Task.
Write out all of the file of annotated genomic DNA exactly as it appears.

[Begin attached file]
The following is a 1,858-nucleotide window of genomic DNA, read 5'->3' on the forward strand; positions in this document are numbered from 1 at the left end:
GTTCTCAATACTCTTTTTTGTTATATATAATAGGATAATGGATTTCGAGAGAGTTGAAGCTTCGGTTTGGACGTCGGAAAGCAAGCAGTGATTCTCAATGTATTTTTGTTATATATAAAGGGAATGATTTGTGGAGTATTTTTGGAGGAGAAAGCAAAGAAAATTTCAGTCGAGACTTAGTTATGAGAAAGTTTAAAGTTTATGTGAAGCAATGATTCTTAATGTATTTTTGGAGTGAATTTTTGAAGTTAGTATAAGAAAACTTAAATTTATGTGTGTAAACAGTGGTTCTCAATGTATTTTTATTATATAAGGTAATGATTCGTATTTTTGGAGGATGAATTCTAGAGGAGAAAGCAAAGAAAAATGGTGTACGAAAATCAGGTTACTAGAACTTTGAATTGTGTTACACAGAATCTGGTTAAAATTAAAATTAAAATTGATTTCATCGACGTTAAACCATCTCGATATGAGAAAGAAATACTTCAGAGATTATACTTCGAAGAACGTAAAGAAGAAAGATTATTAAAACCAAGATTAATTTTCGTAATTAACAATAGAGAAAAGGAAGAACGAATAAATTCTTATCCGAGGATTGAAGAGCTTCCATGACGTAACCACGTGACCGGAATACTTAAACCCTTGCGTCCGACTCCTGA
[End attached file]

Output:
The following is a 1,858-nucleotide window of genomic DNA, read 5'->3' on the forward strand; positions in this document are numbered from 1 at the left end:
GTTCTCAATACTCTTTTTTGTTATATATAATAGGATAATGGATTTCGAGAGAGTTGAAGCTTCGGTTTGGACGTCGGAAAGCAAGCAGTGATTCTCAATGTATTTTTGTTATATATAAAGGGAATGATTTGTGGAGTATTTTTGGAGGAGAAAGCAAAGAAAATTTCAGTCGAGACTTAGTTATGAGAAAGTTTAAAGTTTATGTGAAGCAATGATTCTTAATGTATTTTTGGAGTGAATTTTTGAAGTTAGTATAAGAAAACTTAAATTTATGTGTGTAAACAGTGGTTCTCAATGTATTTTTATTATATAAGGTAATGATTCGTATTTTTGGAGGATGAATTCTAGAGGAGAAAGCAAAGAAAAATGGTGTACGAAAATCAGGTTACTAGAACTTTGAATTGTGTTACACAGAATCTGGTTAAAATTAAAATTAAAATTGATTTCATCGACGTTAAACCATCTCGATATGAGAAAGAAATACTTCAGAGATTATACTTCGAAGAACGTAAAGAAGAAAGATTATTAAAACCAAGATTAATTTTCGTAATTAACAATAGAGAAAAGGAAGAACGAATAAATTCTTATCCGAGGATTGAAGAGCTTCCATGACGTAACCACGTGACCGGAATACTTAAACCCTTGCGTCCGACTCCTGA